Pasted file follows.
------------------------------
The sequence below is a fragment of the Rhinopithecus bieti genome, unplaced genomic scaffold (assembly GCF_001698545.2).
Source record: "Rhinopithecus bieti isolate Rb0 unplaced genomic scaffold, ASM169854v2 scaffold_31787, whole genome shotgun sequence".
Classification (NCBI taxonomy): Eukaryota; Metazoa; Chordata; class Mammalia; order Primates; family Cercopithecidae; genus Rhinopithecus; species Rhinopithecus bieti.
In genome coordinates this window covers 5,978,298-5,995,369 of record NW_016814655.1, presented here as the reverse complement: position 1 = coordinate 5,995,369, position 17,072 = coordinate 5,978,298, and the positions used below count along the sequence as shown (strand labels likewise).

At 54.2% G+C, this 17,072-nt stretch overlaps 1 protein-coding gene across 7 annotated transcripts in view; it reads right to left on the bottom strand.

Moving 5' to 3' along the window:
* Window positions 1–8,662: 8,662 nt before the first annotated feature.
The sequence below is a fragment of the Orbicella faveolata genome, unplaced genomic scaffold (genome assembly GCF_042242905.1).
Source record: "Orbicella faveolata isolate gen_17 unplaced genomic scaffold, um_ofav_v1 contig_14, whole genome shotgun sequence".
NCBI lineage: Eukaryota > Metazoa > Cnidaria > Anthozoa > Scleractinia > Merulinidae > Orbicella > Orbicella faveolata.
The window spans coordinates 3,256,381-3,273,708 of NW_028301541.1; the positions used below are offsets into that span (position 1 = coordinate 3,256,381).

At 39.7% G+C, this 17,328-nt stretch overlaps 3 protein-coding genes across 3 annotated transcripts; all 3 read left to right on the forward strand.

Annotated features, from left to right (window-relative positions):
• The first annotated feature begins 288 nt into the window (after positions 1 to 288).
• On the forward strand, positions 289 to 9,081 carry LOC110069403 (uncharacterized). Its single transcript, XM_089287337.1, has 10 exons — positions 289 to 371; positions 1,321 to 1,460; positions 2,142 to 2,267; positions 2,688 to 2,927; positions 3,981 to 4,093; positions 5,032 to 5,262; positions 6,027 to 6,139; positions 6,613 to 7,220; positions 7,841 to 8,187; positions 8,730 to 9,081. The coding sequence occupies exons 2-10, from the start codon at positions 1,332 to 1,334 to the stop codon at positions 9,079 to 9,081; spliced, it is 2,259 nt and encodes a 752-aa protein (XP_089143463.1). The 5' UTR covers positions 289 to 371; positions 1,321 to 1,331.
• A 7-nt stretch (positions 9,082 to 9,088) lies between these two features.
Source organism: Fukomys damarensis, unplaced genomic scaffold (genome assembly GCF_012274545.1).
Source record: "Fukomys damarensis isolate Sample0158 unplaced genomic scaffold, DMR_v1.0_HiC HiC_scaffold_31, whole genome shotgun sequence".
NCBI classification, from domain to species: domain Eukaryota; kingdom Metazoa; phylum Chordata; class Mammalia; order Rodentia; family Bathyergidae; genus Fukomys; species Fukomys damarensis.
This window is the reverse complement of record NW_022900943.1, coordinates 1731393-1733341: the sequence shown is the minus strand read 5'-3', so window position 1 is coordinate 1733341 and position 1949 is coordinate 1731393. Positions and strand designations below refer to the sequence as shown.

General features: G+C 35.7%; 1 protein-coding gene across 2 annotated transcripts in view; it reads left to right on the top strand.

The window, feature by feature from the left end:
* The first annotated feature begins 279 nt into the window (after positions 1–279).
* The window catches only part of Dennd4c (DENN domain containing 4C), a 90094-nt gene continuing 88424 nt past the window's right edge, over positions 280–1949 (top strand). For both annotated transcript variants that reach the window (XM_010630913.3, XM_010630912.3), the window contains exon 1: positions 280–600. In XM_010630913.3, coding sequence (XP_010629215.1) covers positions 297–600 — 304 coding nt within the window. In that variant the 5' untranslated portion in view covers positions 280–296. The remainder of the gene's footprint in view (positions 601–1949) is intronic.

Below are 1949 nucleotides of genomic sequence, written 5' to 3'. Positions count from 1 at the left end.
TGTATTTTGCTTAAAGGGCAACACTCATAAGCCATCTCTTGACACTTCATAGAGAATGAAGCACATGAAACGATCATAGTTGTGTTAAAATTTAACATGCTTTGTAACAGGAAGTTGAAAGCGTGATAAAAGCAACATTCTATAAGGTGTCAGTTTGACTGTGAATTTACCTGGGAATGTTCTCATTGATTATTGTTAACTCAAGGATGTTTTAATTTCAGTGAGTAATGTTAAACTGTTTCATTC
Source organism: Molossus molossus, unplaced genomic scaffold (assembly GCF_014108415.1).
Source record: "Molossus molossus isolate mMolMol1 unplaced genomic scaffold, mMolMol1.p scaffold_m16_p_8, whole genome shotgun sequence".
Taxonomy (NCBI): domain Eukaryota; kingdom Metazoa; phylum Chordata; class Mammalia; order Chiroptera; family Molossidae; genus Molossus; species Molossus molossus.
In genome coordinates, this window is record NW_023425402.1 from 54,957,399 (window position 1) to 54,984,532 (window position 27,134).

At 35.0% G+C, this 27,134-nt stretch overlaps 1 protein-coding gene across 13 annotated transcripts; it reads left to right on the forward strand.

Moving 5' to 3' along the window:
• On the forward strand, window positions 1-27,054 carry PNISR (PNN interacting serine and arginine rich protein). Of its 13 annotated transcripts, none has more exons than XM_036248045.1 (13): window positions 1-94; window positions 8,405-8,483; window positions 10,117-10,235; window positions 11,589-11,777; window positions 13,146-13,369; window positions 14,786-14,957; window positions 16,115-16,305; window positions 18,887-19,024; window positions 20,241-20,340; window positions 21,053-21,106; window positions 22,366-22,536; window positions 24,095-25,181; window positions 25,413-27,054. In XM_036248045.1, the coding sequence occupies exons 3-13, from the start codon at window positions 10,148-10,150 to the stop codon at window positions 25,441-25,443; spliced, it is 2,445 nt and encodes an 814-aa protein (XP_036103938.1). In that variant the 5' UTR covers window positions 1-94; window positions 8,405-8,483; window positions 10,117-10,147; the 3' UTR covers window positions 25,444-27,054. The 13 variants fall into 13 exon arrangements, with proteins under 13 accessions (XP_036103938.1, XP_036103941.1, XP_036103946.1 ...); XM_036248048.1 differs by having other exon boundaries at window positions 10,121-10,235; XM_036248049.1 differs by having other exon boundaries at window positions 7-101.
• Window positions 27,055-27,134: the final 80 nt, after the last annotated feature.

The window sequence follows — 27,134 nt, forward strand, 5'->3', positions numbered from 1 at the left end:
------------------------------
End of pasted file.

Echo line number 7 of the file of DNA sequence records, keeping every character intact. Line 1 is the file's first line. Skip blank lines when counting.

* Window positions 1–8,662: 8,662 nt before the first annotated feature.